TUNISIA: Authorities give human rights group a taste of government repression
Plainclothes police officers had been following them for days. The hotel suddenly rescinded its offer to rent them a conference room, and then, when they returned to their suite after dinner, they were told it had been flooded.
"Coincidentally, there were no other rooms available in the whole hotel," Sarah Whitson said wryly.
As the Middle East director of Human Rights Watch, the dark irony was not lost on Whitson. She was supposed to be holding a press conference in Tunis on the repression of political prisoners in Tunisia, but instead she found herself facing the same political tactics and harassment she and her team had so scrupulously documented.
The press conference Wednesday was to announce the release of a 42-page report titled "A Larger Prison: Repression of Former Political Prisoners in Tunisia." But several days ago the government informed Whitson that the conference would not take place, dismissing the report as "biased."
Authorities sent minders to follow the Human Rights Watch team and called Tunisian journalists to warn them against attending the press conference. When Whitson and her colleagues decided go forward with it from the offices of a prominent human rights lawyer, police physically blocked journalists and lawyers from entering and took down the license plate numbers of their cars. In the end, just one diplomat and three activists were able to attend.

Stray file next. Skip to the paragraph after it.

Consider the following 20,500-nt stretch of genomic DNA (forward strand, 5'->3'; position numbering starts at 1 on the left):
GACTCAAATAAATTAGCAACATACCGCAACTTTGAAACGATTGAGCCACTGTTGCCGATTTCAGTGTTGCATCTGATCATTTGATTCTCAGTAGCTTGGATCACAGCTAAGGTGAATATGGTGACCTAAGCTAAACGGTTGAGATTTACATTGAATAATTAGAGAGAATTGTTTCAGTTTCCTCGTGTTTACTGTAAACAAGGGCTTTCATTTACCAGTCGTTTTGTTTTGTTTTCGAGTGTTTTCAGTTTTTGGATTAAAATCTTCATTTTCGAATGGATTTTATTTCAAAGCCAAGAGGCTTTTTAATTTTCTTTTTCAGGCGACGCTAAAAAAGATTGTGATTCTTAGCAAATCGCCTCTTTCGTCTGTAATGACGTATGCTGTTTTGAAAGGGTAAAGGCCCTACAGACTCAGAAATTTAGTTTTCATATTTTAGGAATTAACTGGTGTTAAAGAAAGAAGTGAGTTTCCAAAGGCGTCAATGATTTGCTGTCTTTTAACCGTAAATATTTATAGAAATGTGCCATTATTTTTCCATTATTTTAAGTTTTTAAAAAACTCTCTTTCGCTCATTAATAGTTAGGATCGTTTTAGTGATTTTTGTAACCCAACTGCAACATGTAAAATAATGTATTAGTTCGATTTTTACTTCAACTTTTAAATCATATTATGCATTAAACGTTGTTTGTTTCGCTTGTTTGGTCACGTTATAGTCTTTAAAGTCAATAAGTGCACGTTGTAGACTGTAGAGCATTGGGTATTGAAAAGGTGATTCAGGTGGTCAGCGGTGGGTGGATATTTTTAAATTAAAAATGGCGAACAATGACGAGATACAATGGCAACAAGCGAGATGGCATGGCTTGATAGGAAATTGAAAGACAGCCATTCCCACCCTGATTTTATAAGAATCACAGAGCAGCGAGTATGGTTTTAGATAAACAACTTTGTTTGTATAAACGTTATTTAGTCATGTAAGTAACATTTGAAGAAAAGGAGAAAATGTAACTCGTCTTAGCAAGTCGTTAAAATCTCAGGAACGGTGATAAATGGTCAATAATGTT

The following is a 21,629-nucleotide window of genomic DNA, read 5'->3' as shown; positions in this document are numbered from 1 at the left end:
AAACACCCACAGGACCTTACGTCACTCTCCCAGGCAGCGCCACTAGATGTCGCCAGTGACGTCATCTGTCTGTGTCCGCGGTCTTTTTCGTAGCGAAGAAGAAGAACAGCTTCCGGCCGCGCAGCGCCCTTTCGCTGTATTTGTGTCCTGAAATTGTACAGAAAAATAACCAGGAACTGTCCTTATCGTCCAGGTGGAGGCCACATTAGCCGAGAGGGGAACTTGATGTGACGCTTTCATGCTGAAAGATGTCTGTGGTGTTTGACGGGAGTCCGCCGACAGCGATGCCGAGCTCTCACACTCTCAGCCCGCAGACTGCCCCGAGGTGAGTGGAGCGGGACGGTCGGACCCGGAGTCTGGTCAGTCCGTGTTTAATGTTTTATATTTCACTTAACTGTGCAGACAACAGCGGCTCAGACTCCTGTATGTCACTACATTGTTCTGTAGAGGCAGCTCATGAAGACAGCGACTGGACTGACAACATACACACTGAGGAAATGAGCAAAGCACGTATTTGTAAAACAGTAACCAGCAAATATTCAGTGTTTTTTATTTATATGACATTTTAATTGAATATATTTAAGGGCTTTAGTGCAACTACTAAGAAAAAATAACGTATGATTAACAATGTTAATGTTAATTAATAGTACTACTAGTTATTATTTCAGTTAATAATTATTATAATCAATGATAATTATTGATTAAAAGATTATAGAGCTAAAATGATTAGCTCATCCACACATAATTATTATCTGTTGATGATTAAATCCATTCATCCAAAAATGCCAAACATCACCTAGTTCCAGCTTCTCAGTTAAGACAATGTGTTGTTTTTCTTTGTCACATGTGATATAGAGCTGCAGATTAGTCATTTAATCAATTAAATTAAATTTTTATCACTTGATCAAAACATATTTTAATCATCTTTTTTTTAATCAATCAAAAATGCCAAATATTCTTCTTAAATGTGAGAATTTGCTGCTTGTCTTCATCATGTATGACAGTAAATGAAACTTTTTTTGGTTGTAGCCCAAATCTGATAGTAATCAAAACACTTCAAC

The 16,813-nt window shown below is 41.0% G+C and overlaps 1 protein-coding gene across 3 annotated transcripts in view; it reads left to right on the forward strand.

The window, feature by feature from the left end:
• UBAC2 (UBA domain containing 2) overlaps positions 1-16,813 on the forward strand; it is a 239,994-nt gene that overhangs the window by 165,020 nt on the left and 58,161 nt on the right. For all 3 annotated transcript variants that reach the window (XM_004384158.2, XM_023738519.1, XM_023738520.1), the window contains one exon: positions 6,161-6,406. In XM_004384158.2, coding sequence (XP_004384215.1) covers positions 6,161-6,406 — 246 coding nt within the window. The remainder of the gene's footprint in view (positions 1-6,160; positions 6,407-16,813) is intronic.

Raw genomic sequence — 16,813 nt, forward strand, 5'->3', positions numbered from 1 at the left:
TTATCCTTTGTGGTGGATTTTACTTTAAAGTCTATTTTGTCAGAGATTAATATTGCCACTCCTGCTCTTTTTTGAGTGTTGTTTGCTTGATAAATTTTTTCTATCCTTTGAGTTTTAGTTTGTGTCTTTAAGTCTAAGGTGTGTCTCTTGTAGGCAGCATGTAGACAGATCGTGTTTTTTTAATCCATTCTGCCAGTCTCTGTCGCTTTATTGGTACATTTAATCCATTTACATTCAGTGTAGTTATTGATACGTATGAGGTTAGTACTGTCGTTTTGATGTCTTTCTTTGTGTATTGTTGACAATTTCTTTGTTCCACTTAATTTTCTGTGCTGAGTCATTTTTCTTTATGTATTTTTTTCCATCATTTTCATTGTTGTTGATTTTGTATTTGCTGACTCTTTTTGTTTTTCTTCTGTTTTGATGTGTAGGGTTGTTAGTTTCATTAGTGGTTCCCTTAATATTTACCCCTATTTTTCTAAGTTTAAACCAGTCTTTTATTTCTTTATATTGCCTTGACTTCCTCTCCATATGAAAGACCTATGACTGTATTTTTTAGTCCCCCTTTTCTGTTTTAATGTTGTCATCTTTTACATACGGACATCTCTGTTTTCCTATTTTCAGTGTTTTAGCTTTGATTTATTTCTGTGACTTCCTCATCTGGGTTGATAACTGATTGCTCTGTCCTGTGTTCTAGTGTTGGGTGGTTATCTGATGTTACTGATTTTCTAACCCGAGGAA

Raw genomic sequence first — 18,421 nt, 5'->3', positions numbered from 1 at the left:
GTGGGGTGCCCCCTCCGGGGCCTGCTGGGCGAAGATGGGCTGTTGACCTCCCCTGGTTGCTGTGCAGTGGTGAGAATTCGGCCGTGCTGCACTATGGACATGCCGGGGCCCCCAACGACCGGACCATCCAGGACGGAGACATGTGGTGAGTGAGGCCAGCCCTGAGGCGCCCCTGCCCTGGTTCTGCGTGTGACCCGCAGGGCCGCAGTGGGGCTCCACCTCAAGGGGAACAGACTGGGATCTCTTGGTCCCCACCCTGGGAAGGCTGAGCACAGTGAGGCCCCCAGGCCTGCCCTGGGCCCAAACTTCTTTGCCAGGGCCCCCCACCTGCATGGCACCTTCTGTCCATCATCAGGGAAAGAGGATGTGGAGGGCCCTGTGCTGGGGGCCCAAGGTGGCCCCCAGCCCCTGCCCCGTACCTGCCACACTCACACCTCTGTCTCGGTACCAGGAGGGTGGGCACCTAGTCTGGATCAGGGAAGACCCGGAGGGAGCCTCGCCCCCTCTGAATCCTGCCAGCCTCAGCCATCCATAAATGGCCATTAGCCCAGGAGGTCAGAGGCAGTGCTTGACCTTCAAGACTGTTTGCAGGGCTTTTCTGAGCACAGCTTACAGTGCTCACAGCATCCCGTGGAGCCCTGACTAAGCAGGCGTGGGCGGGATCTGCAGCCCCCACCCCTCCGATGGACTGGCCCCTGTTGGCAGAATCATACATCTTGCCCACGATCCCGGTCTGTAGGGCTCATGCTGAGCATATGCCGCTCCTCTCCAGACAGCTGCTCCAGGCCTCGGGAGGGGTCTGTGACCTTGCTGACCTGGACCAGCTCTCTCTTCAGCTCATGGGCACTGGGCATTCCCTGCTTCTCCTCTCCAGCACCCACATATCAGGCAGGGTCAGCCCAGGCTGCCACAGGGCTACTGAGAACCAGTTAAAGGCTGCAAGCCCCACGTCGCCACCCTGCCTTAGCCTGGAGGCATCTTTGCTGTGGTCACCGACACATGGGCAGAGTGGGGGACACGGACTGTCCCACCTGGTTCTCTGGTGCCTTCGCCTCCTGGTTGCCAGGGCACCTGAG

"We’ve held two press conferences before without incident, so this came as a big surprise and it reflects what people here in Tunisia are telling us, that things are getting worse," Whitson, told The Times.
Tunisia has been criticized for its human rights record by a number of international organizations, but maintains close economic and intelligence ties with most Western countries, including the United States. According to Human Rights Watch, government harassment of former prisoners includes close surveillance, denial of passports, threats of re-arrest and restrictions on movement.
Whitson taped the press conference and uploaded to YouTube.
"We think it's important to maintain the principle of free speech, and to the extent that this government has chosen to block this, we think it exposes the Tunisian government for what is is, a government that does not respect basic rights," Whitson said.
– Meris Lutz in Beirut
Photo: Human Rights Watch's Sarah Whitson and prominent Tunisian lawyer Muhamad Nouri at a press conference Wednesday. Video of the conference can be found on YouTube. Credit: Sarah Whitson